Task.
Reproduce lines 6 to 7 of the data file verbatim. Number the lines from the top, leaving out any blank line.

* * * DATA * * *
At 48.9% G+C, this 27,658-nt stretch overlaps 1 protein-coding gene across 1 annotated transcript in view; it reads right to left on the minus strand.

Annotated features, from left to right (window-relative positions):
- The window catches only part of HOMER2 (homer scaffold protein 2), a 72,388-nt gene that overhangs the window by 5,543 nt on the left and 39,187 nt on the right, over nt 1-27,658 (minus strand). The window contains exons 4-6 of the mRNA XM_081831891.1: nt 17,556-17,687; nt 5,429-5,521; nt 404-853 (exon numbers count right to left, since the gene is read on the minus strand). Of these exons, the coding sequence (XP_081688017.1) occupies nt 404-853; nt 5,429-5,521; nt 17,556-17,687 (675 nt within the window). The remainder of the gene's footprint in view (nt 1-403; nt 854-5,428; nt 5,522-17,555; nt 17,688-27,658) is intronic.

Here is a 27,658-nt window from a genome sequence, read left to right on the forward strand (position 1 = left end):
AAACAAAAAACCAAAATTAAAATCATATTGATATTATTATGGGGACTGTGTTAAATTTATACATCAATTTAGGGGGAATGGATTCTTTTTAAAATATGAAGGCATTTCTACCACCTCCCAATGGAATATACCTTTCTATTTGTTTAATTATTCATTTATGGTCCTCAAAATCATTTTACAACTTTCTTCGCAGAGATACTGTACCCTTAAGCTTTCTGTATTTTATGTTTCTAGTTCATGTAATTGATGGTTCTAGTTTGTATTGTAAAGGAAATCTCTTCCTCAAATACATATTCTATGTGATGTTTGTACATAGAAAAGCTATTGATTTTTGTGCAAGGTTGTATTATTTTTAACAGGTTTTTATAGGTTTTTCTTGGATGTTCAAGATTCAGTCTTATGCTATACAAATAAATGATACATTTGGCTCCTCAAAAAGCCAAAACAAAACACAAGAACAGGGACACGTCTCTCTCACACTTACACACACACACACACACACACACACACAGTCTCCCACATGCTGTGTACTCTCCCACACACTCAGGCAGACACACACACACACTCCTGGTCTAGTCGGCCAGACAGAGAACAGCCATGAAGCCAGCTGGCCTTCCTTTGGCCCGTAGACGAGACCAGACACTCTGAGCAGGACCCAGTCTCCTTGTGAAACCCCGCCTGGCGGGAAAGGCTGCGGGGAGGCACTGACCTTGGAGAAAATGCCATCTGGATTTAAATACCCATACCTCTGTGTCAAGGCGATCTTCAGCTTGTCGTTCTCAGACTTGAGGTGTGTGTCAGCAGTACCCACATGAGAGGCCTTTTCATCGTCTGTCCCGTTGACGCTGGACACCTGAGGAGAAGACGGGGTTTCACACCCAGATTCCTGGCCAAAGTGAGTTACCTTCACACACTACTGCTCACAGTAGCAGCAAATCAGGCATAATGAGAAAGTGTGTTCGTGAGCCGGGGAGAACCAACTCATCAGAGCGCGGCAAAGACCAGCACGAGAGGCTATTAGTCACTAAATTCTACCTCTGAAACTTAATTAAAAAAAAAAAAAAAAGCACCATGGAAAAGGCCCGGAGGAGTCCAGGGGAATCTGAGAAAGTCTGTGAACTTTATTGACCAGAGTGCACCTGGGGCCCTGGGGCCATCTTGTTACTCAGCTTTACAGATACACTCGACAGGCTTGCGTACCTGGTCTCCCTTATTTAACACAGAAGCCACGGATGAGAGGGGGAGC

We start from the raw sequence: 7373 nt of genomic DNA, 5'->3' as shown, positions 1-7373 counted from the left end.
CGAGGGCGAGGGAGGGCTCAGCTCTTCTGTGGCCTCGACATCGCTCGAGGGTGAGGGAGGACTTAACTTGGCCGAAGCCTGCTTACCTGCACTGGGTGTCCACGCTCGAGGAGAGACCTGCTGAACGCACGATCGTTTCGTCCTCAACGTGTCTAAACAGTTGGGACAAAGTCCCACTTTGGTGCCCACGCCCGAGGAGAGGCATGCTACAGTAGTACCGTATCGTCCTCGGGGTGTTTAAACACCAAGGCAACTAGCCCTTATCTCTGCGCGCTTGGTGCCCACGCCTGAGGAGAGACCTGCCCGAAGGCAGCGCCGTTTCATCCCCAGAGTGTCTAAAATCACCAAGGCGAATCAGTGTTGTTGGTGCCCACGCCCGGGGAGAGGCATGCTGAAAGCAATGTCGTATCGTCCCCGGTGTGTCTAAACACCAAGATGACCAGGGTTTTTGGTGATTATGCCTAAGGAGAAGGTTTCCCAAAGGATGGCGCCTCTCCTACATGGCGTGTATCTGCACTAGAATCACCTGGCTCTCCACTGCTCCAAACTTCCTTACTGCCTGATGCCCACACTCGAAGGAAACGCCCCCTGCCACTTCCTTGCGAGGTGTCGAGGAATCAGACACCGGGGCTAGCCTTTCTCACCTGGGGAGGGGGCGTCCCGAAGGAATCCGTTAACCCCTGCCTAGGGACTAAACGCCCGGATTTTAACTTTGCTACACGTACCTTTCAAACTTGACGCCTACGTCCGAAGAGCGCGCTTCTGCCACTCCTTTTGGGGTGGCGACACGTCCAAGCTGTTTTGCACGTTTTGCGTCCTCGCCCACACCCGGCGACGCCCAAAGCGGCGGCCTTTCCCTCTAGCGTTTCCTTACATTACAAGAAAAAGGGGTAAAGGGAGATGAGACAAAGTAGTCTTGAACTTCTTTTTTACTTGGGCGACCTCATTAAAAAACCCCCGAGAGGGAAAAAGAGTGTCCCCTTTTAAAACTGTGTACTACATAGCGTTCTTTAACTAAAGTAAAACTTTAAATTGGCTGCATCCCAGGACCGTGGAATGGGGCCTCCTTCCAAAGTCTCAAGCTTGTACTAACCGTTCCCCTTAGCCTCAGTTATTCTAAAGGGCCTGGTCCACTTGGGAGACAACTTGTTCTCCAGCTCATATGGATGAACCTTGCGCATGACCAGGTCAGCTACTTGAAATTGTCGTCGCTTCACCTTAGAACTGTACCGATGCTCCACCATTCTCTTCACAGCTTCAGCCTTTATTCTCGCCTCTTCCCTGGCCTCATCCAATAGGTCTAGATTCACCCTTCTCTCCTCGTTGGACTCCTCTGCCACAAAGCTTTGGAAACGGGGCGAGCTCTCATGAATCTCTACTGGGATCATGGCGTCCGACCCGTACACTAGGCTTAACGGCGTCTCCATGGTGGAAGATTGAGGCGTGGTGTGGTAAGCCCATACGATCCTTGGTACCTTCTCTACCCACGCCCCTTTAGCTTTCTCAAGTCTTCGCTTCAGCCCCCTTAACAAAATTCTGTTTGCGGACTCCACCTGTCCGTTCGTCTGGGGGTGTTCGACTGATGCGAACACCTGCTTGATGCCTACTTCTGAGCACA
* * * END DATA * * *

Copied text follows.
We start from the raw sequence: 7373 nt of genomic DNA, 5'->3' as shown, positions 1-7373 counted from the left end.
CGAGGGCGAGGGAGGGCTCAGCTCTTCTGTGGCCTCGACATCGCTCGAGGGTGAGGGAGGACTTAACTTGGCCGAAGCCTGCTTACCTGCACTGGGTGTCCACGCTCGAGGAGAGACCTGCTGAACGCACGATCGTTTCGTCCTCAACGTGTCTAAACAGTTGGGACAAAGTCCCACTTTGGTGCCCACGCCCGAGGAGAGGCATGCTACAGTAGTACCGTATCGTCCTCGGGGTGTTTAAACACCAAGGCAACTAGCCCTTATCTCTGCGCGCTTGGTGCCCACGCCTGAGGAGAGACCTGCCCGAAGGCAGCGCCGTTTCATCCCCAGAGTGTCTAAAATCACCAAGGCGAATCAGTGTTGTTGGTGCCCACGCCCGGGGAGAGGCATGCTGAAAGCAATGTCGTATCGTCCCCGGTGTGTCTAAACACCAAGATGACCAGGGTTTTTGGTGATTATGCCTAAGGAGAAGGTTTCCCAAAGGATGGCGCCTCTCCTACATGGCGTGTATCTGCACTAGAATCACCTGGCTCTCCACTGCTCCAAACTTCCTTACTGCCTGATGCCCACACTCGAAGGAAACGCCCCCTGCCACTTCCTTGCGAGGTGTCGAGGAATCAGACACCGGGGCTAGCCTTTCTCACCTGGGGAGGGGGCGTCCCGAAGGAATCCGTTAACCCCTGCCTAGGGACTAAACGCCCGGATTTTAACTTTGCTACACGTACCTTTCAAACTTGACGCCTACGTCCGAAGAGCGCGCTTCTGCCACTCCTTTTGGGGTGGCGACACGTCCAAGCTGTTTTGCACGTTTTGCGTCCTCGCCCACACCCGGCGACGCCCAAAGCGGCGGCCTTTCCCTCTAGCGTTTCCTTACATTACAAGAAAAAGGGGTAAAGGGAGATGAGACAAAGTAGTCTTGAACTTCTTTTTTACTTGGGCGACCTCATTAAAAAACCCCCGAGAGGGAAAAAGAGTGTCCCCTTTTAAAACTGTGTACTACATAGCGTTCTTTAACTAAAGTAAAACTTTAAATTGGCTGCATCCCAGGACCGTGGAATGGGGCCTCCTTCCAAAGTCTCAAGCTTGTACTAACCGTTCCCCTTAGCCTCAGTTATTCTAAAGGGCCTGGTCCACTTGGGAGACAACTTGTTCTCCAGCTCATATGGATGAACCTTGCGCATGACCAGGTCAGCTACTTGAAATTGTCGTCGCTTCACCTTAGAACTGTACCGATGCTCCACCATTCTCTTCACAGCTTCAGCCTTTATTCTCGCCTCTTCCCTGGCCTCATCCAATAGGTCTAGATTCACCCTTCTCTCCTCGTTGGACTCCTCTGCCACAAAGCTTTGGAAACGGGGCGAGCTCTCATGAATCTCTACTGGGATCATGGCGTCCGACCCGTACACTAGGCTTAACGGCGTCTCCATGGTGGAAGATTGAGGCGTGGTGTGGTAAGCCCATACGATCCTTGGTACCTTCTCTACCCACGCCCCTTTAGCTTTCTCAAGTCTTCGCTTCAGCCCCCTTAACAAAATTCTGTTTGCGGACTCCACCTGTCCGTTCGTCTGGGGGTGTTCGACTGATGCGAACACCTGCTTGATGCCTACTTCTGAGCACA